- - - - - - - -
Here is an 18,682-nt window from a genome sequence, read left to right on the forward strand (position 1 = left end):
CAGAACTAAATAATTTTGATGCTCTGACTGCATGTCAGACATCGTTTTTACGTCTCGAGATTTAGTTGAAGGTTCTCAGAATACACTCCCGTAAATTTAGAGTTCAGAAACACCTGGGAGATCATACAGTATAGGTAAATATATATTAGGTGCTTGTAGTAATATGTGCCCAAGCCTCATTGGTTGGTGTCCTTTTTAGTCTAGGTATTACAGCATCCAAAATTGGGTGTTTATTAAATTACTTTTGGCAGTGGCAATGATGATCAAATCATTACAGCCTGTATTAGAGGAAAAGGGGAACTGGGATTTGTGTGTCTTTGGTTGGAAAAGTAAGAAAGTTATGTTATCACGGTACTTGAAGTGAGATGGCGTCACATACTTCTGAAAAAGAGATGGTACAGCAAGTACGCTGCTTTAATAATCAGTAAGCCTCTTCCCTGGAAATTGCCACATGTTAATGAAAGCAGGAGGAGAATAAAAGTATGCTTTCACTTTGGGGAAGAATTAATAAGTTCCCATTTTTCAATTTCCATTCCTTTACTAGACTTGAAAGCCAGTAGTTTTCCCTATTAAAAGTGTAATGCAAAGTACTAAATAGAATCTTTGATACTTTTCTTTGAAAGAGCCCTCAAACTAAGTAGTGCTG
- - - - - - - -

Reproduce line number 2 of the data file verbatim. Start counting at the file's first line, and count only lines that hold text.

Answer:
CAGAACTAAATAATTTTGATGCTCTGACTGCATGTCAGACATCGTTTTTACGTCTCGAGATTTAGTTGAAGGTTCTCAGAATACACTCCCGTAAATTTAGAGTTCAGAAACACCTGGGAGATCATACAGTATAGGTAAATATATATTAGGTGCTTGTAGTAATATGTGCCCAAGCCTCATTGGTTGGTGTCCTTTTTAGTCTAGGTATTACAGCATCCAAAATTGGGTGTTTATTAAATTACTTTTGGCAGTGGCAATGATGATCAAATCATTACAGCCTGTATTAGAGGAAAAGGGGAACTGGGATTTGTGTGTCTTTGGTTGGAAAAGTAAGAAAGTTATGTTATCACGGTACTTGAAGTGAGATGGCGTCACATACTTCTGAAAAAGAGATGGTACAGCAAGTACGCTGCTTTAATAATCAGTAAGCCTCTTCCCTGGAAATTGCCACATGTTAATGAAAGCAGGAGGAGAATAAAAGTATGCTTTCACTTTGGGGAAGAATTAATAAGTTCCCATTTTTCAATTTCCATTCCTTTACTAGACTTGAAAGCCAGTAGTTTTCCCTATTAAAAGTGTAATGCAAAGTACTAAATAGAATCTTTGATACTTTTCTTTGAAAGAGCCCTCAAACTAAGTAGTGCTG